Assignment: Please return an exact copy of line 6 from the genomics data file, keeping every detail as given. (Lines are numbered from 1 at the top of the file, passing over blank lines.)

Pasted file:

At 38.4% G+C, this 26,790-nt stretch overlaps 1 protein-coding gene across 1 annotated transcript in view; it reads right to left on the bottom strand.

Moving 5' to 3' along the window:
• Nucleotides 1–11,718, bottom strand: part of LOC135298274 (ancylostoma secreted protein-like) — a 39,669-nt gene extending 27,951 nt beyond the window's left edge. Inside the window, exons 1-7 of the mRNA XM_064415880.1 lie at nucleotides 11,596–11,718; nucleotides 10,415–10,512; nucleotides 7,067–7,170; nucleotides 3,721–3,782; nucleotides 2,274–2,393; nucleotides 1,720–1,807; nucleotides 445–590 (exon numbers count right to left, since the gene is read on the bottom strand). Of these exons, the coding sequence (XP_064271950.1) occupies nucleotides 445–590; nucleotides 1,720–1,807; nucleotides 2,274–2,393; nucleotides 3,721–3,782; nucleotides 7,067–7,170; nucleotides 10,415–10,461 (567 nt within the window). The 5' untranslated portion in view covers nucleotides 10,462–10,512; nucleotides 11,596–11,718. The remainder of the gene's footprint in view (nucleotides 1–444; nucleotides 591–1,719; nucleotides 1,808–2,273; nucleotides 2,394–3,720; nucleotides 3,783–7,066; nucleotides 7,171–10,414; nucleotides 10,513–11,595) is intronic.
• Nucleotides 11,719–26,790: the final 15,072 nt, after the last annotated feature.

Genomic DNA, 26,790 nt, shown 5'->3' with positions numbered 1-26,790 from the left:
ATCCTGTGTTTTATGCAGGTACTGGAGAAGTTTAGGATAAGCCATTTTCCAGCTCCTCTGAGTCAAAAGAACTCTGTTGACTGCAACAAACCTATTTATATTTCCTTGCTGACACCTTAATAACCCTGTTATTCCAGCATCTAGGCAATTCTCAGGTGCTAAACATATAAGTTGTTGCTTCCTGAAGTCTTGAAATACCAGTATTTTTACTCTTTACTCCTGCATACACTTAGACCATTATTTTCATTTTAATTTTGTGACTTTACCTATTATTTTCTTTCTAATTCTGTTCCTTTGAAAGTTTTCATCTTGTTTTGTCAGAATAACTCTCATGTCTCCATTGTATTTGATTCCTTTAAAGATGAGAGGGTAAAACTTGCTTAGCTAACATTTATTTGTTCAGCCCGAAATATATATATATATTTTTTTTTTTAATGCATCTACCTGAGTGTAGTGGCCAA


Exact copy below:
ATCCTGTGTTTTATGCAGGTACTGGAGAAGTTTAGGATAAGCCATTTTCCAGCTCCTCTGAGTCAAAAGAACTCTGTTGACTGCAACAAACCTATTTATATTTCCTTGCTGACACCTTAATAACCCTGTTATTCCAGCATCTAGGCAATTCTCAGGTGCTAAACATATAAGTTGTTGCTTCCTGAAGTCTTGAAATACCAGTATTTTTACTCTTTACTCCTGCATACACTTAGACCATTATTTTCATTTTAATTTTGTGACTTTACCTATTATTTTCTTTCTAATTCTGTTCCTTTGAAAGTTTTCATCTTGTTTTGTCAGAATAACTCTCATGTCTCCATTGTATTTGATTCCTTTAAAGATGAGAGGGTAAAACTTGCTTAGCTAACATTTATTTGTTCAGCCCGAAATATATATATATATTTTTTTTTTTAATGCATCTACCTGAGTGTAGTGGCCAA